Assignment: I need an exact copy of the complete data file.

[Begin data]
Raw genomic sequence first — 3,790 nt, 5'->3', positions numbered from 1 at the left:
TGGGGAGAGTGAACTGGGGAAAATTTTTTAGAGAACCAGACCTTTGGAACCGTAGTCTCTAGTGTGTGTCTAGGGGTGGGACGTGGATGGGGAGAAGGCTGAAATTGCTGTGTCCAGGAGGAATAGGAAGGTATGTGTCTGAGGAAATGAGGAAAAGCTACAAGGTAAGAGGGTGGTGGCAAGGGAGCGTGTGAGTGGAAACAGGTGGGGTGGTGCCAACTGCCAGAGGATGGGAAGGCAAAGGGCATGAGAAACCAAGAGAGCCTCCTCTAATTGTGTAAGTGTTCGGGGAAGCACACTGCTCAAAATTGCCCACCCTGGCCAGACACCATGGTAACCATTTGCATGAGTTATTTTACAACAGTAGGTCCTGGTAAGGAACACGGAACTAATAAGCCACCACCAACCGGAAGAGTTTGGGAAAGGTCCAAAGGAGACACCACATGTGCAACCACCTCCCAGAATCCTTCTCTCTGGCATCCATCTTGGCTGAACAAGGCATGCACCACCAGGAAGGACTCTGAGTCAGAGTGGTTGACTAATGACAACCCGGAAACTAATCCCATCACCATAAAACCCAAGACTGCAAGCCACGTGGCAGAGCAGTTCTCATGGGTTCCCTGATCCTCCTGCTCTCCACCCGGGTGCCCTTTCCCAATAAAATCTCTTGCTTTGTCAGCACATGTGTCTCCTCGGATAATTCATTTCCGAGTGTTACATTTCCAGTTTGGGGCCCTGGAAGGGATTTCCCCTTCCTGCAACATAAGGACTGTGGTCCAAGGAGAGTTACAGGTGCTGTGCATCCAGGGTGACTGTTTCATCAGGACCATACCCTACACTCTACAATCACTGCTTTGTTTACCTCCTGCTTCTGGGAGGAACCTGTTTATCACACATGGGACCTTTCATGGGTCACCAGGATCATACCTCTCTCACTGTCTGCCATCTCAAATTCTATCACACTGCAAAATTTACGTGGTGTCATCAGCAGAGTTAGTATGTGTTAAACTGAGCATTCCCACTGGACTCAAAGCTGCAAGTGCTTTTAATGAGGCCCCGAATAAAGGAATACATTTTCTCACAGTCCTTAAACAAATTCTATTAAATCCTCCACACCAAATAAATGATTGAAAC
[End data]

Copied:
Raw genomic sequence first — 3,790 nt, 5'->3', positions numbered from 1 at the left:
TGGGGAGAGTGAACTGGGGAAAATTTTTTAGAGAACCAGACCTTTGGAACCGTAGTCTCTAGTGTGTGTCTAGGGGTGGGACGTGGATGGGGAGAAGGCTGAAATTGCTGTGTCCAGGAGGAATAGGAAGGTATGTGTCTGAGGAAATGAGGAAAAGCTACAAGGTAAGAGGGTGGTGGCAAGGGAGCGTGTGAGTGGAAACAGGTGGGGTGGTGCCAACTGCCAGAGGATGGGAAGGCAAAGGGCATGAGAAACCAAGAGAGCCTCCTCTAATTGTGTAAGTGTTCGGGGAAGCACACTGCTCAAAATTGCCCACCCTGGCCAGACACCATGGTAACCATTTGCATGAGTTATTTTACAACAGTAGGTCCTGGTAAGGAACACGGAACTAATAAGCCACCACCAACCGGAAGAGTTTGGGAAAGGTCCAAAGGAGACACCACATGTGCAACCACCTCCCAGAATCCTTCTCTCTGGCATCCATCTTGGCTGAACAAGGCATGCACCACCAGGAAGGACTCTGAGTCAGAGTGGTTGACTAATGACAACCCGGAAACTAATCCCATCACCATAAAACCCAAGACTGCAAGCCACGTGGCAGAGCAGTTCTCATGGGTTCCCTGATCCTCCTGCTCTCCACCCGGGTGCCCTTTCCCAATAAAATCTCTTGCTTTGTCAGCACATGTGTCTCCTCGGATAATTCATTTCCGAGTGTTACATTTCCAGTTTGGGGCCCTGGAAGGGATTTCCCCTTCCTGCAACATAAGGACTGTGGTCCAAGGAGAGTTACAGGTGCTGTGCATCCAGGGTGACTGTTTCATCAGGACCATACCCTACACTCTACAATCACTGCTTTGTTTACCTCCTGCTTCTGGGAGGAACCTGTTTATCACACATGGGACCTTTCATGGGTCACCAGGATCATACCTCTCTCACTGTCTGCCATCTCAAATTCTATCACACTGCAAAATTTACGTGGTGTCATCAGCAGAGTTAGTATGTGTTAAACTGAGCATTCCCACTGGACTCAAAGCTGCAAGTGCTTTTAATGAGGCCCCGAATAAAGGAATACATTTTCTCACAGTCCTTAAACAAATTCTATTAAATCCTCCACACCAAATAAATGATTGAAAC